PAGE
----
Monday, May 6, 2013
Time travel and the obscure flick "An Angel for May"
If a creative mind cannot tap time travel as a bountiful subject, he or she is challenged. So, there has been a raft of movies.
Roger Ebert pointed out there's a fundamental problem in such story lines. Time travel presents unavoidable problems of logic. If one could go back in time and tamper with the past, it would affect the present. Michael Crichton tried tackling that obstacle. The probing mind of the late author suggested maybe we're living in just one of many dimensions. There's a dimension in which the Nazis won World War II. Time travel might just involve skipping through dimensions.
Crichton also suggested that altering history isn't as easy as one might think. The reason is that the major forces of history are just too strong. A single individual waving his arms and imploring about something would be inconsequential. We wait to find out the hard way where the future is taking us.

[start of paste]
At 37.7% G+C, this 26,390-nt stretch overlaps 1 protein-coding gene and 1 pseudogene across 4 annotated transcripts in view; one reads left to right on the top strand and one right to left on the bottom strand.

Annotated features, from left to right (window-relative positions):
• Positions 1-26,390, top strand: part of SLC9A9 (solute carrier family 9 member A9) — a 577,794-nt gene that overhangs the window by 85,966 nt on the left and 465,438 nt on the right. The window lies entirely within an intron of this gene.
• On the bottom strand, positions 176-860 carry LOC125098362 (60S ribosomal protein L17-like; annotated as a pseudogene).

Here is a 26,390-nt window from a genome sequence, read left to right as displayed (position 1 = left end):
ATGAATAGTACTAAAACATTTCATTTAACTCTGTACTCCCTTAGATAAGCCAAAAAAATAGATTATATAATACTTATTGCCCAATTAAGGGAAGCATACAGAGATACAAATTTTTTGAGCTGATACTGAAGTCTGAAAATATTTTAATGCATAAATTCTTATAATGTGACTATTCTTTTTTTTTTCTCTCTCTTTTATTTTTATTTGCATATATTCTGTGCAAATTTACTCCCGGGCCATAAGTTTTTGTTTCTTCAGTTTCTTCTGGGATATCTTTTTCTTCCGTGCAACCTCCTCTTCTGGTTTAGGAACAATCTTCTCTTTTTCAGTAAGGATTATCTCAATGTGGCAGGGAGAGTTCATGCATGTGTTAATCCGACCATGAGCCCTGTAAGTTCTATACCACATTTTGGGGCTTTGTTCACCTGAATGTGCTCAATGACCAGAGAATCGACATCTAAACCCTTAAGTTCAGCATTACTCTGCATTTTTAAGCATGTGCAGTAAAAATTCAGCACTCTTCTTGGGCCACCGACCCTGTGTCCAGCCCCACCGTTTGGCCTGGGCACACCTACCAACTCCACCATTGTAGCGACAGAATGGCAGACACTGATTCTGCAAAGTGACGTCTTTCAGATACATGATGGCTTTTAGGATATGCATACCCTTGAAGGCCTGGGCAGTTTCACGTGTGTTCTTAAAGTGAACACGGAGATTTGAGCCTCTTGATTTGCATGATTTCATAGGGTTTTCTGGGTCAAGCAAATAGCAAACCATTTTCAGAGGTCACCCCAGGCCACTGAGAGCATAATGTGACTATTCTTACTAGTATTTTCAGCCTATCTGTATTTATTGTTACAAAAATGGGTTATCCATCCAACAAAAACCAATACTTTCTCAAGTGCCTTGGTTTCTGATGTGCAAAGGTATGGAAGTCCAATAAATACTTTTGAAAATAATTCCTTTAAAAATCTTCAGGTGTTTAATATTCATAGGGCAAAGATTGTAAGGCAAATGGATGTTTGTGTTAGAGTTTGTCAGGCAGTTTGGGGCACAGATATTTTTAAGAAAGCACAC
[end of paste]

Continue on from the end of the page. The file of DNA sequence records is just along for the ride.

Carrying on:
The futuristic visions presented by world's fairs of the early 20th Century are merely amusing. Cars are simply more streamlined. Skyscrapers are taller. There is no true grasp of what is to come. When the "Back to the Future" movie series shot into the future, all we saw was a fancier or "jazzed up" version of when the movie was made. Sorry, that's the best we can do. We saw flying cars in "The Jetsons," and robot maids, but nothing like Facebook.